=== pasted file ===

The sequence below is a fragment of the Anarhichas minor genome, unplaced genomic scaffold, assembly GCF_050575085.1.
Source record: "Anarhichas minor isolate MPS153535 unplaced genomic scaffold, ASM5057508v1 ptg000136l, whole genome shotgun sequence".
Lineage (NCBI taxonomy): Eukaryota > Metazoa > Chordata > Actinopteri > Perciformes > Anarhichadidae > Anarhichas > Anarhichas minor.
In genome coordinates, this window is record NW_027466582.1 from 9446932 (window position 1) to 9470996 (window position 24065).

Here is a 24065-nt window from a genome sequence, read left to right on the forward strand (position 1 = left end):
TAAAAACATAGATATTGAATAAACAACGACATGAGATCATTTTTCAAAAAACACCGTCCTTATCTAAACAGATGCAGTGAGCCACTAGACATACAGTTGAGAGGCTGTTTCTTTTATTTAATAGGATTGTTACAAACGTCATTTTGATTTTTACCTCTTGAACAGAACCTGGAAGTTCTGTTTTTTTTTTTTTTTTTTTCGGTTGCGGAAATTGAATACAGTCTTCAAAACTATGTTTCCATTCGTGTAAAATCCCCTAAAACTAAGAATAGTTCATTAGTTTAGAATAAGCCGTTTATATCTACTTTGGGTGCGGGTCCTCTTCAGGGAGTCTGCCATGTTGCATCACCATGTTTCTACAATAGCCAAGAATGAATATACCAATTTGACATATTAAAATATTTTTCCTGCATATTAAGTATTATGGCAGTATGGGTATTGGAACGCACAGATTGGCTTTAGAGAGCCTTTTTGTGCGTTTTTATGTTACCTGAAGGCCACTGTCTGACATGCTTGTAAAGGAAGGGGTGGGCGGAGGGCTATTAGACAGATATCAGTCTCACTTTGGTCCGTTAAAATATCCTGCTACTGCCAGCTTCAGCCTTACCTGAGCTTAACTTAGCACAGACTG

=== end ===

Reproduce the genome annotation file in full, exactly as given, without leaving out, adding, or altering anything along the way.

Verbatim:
The sequence below is a fragment of the Anarhichas minor genome, unplaced genomic scaffold, assembly GCF_050575085.1.
Source record: "Anarhichas minor isolate MPS153535 unplaced genomic scaffold, ASM5057508v1 ptg000136l, whole genome shotgun sequence".
Lineage (NCBI taxonomy): Eukaryota > Metazoa > Chordata > Actinopteri > Perciformes > Anarhichadidae > Anarhichas > Anarhichas minor.
In genome coordinates, this window is record NW_027466582.1 from 9446932 (window position 1) to 9470996 (window position 24065).

Here is a 24065-nt window from a genome sequence, read left to right on the forward strand (position 1 = left end):
TAAAAACATAGATATTGAATAAACAACGACATGAGATCATTTTTCAAAAAACACCGTCCTTATCTAAACAGATGCAGTGAGCCACTAGACATACAGTTGAGAGGCTGTTTCTTTTATTTAATAGGATTGTTACAAACGTCATTTTGATTTTTACCTCTTGAACAGAACCTGGAAGTTCTGTTTTTTTTTTTTTTTTTTTCGGTTGCGGAAATTGAATACAGTCTTCAAAACTATGTTTCCATTCGTGTAAAATCCCCTAAAACTAAGAATAGTTCATTAGTTTAGAATAAGCCGTTTATATCTACTTTGGGTGCGGGTCCTCTTCAGGGAGTCTGCCATGTTGCATCACCATGTTTCTACAATAGCCAAGAATGAATATACCAATTTGACATATTAAAATATTTTTCCTGCATATTAAGTATTATGGCAGTATGGGTATTGGAACGCACAGATTGGCTTTAGAGAGCCTTTTTGTGCGTTTTTATGTTACCTGAAGGCCACTGTCTGACATGCTTGTAAAGGAAGGGGTGGGCGGAGGGCTATTAGACAGATATCAGTCTCACTTTGGTCCGTTAAAATATCCTGCTACTGCCAGCTTCAGCCTTACCTGAGCTTAACTTAGCACAGACTG